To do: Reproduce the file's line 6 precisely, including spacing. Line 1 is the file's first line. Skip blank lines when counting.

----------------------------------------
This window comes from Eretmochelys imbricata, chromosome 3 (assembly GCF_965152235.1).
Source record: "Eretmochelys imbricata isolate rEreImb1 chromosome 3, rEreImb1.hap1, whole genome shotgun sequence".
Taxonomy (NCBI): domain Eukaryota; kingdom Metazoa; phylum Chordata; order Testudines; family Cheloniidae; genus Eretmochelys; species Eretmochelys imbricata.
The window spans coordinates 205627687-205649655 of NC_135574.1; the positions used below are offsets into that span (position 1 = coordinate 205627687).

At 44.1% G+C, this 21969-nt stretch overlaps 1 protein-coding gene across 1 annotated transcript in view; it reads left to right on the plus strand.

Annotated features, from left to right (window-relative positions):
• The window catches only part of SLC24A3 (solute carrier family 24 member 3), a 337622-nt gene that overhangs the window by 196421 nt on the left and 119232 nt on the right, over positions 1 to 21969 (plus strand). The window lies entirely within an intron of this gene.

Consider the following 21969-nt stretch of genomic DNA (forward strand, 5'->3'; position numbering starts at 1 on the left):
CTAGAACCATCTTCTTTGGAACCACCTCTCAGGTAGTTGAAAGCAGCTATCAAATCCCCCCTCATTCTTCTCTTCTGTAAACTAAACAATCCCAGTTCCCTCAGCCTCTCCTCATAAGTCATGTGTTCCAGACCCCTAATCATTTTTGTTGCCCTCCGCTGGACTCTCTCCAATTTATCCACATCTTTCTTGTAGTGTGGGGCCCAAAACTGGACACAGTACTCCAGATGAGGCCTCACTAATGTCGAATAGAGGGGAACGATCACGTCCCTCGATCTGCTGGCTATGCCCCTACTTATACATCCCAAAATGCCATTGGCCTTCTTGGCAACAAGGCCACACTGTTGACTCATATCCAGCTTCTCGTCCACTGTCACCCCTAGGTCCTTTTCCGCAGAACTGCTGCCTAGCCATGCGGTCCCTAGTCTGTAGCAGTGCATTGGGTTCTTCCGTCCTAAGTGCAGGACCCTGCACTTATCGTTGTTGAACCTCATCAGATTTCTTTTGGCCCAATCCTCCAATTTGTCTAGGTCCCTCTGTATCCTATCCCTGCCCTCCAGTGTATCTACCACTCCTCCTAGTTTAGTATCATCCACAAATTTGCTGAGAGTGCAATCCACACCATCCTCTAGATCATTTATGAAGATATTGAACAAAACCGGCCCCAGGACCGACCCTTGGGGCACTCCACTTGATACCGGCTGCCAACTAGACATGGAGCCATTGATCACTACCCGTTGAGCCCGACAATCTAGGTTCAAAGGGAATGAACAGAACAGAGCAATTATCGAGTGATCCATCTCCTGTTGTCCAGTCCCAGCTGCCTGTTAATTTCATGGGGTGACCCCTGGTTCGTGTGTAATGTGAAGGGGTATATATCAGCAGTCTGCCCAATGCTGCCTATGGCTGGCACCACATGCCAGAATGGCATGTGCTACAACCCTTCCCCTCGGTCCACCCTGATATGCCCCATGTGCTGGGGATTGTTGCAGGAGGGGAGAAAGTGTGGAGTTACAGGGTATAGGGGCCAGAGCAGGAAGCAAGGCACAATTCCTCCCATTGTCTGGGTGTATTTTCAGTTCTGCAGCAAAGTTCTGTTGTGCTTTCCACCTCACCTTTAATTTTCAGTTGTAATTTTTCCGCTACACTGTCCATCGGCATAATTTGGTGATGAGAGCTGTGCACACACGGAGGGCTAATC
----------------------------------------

Annotated features, from left to right (window-relative positions):